The fifth History Day will be taking place on 31 October and we cannot think of a better way to spend your Halloween. Started in 2014 in response to the rising need for libraries and archives to participate more heavily in promotion of collections, as well as the increasing reliance on new and different primary sources by postgraduate students, History Day has more than doubled in attendance in the past four years. This post will examine how the event has developed and discuss the highlights of this year’s History Day.

The Committee of London Research Libraries in History, a group of history librarians from around London, was founded in the 1980s by Ross Woollard of Senate House Library and Robert Lyons of the IHR Library. Meeting twice a year, the Committee allows member librarians to visit other libraries and learn about their collections, as well as share news.

Thanks to online catalogues and larger projects like COPAC, the online search that allows students to search more than 90 library catalogues at one time, and Archives Hub, a gateway providing access to thousands of archival collections, researchers can more easily locate collections vital to their research. However, there is the additional factor that information professionals are resources themselves and an opportunity to promote collections in person did not exist on a large scale. We decided to experiment with an event to fill that lacuna.

The first step in creating such an event was choosing the right time of year to hold it. After experimenting with January and March, we have settled on late October and November, a date that falls when many postgraduates begin looking for resources to support their dissertation and thesis ideas. The next step was finding the means to hold such an event, and the School of Advanced Study (SAS) has provided funding, as have our own institutions. After four years and five events, we have created a structure for preparations, including an advisory board, more involvement with support services like marketing and social media teams, and even a Sharepoint site for cross-departmental communications.

In addition to the open fair for libraries, archives and research organisations, we have held panels on topics useful and interesting to postgraduate and early career researchers. The first History Day covered many basic topics, which have over the years become more focused on three specific topics: libraries and archives, digital history and public history. We have brought in more speakers from outside organisations, which in turn has brought in more attendees.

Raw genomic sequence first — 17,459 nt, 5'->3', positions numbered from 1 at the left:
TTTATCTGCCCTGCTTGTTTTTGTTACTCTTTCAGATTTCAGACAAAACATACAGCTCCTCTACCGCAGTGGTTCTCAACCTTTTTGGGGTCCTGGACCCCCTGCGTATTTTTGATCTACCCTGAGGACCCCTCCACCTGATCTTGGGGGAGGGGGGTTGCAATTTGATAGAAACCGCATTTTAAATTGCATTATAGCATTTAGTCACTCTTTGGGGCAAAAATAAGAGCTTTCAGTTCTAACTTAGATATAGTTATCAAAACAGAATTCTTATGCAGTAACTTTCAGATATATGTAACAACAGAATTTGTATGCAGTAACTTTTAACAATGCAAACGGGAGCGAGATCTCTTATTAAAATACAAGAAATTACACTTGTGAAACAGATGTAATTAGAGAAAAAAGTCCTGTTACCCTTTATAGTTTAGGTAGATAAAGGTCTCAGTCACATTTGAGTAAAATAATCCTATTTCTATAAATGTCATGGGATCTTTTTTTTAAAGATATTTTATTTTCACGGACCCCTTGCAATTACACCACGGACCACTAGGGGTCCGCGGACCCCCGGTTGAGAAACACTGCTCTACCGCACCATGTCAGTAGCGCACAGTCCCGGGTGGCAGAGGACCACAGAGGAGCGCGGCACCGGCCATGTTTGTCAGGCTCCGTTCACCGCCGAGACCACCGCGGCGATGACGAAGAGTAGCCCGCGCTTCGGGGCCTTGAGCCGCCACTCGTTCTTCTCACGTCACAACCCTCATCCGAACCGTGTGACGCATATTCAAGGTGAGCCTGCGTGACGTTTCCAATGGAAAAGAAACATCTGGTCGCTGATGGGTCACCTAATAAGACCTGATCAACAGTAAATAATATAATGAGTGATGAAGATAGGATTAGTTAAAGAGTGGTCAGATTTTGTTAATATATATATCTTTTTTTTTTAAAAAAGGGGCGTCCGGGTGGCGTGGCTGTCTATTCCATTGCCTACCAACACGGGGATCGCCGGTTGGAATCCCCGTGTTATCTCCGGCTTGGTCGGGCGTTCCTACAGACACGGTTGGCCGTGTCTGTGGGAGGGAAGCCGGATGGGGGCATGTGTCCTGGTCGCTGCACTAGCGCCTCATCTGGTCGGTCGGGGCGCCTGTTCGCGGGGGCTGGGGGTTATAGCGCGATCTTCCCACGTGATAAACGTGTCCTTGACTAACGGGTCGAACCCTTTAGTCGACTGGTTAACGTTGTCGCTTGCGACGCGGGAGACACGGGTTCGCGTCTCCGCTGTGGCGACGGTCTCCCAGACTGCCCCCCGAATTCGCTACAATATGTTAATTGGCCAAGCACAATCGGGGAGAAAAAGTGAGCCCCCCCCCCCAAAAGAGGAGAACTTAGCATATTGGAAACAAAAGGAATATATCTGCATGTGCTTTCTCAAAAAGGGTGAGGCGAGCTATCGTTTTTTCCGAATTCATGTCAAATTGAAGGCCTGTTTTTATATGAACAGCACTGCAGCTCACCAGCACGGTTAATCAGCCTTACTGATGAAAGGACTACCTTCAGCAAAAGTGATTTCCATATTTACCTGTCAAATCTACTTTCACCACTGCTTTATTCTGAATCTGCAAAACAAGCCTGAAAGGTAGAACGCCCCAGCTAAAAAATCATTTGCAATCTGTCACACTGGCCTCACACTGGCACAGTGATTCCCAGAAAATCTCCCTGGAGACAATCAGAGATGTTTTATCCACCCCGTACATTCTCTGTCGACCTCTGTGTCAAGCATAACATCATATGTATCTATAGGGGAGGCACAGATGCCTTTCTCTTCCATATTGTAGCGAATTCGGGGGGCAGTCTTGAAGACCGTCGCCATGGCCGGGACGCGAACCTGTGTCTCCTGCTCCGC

For example, a pannellist on the last year’s public history panel, Dr Alix Green (University of Essex), actually brought her whole history class with her. This year’s panels include SAS‘s own Professor Sarah Churchwell, Professor Jane Winters, Jonathan Blaney and Danny Millum of the Institute of Historical Research and other speakers to be announced soon. We have also experimented with themes at some of the events. Working with the North American Collections Group at the November 2015 event, we labelled all libraries and archives with American Collections to create an ‘American Trail’.

SAS has also supported History Day by hosting and supporting the event website, History Collections. This website allows us to promote upcoming events, archive past events and spread the news about repositories, collections and events through a blog. The blog has allowed us to highlight themes and topics across collections. Last year we borrowed the theme from the Being Human festival, which was ‘Hope and Fear’. This year you can find posts on the History Collections blog about the supernatural, including a post about the Harry Price Library of Magical Literature in Senate House Library, records on witchcraft at the London Metropolitan Archives and vampires at the UCL School of Slavonic and Eastern European Studies, among other fun and interesting posts.

Attendance has slowly grown, from just 66 at the first event to nearly 200 last year. Additionally as more libraries, archives and research organisations participate, more attendees show up.

Feedback has been consistently positive with each event, both from the libraries and archives and from attendees. We have taken advice from this feedback, as well, and have reduced the number of panels and speakers to allow for more time in the fair, for example.

History Day is still an evolving project and we are exploring ways to make the day more useful for researchers and for information professionals. We are open to suggestions and in the meantime, are looking to expand themes for the event blog.

Additionally, we will be extending the reach of the event outside of London, both among organisations and attendees at History Day and on the blog. This year, we are very happy to welcome first time participants including Archives Hub and Jisc, the Historic England Archive & Library, St Peter’s House Library of the University of Brighton, Gladstone’s Library, US History collections at the Bodleian Libraries and the University of Cambridge Museums (UCM) Archive Collections from outside London, as well as the Brunel University Special Collection, the CILIP Library & Information History Group, Conway Hall, The Feminist Library, History of Parliament, the King’s Fund Information & Knowledge Services, the Linnean Society of London, the Royal College of Physicians Library and Archives, Royal College of Nursing Library and Archives, the Stationer’s Company Archive, and the University of Westminster Archives from London. And we will be welcoming our first European organization, Archives Portal Europe, this year!

Free registration is open to everyone now. We hope to see you on 31st!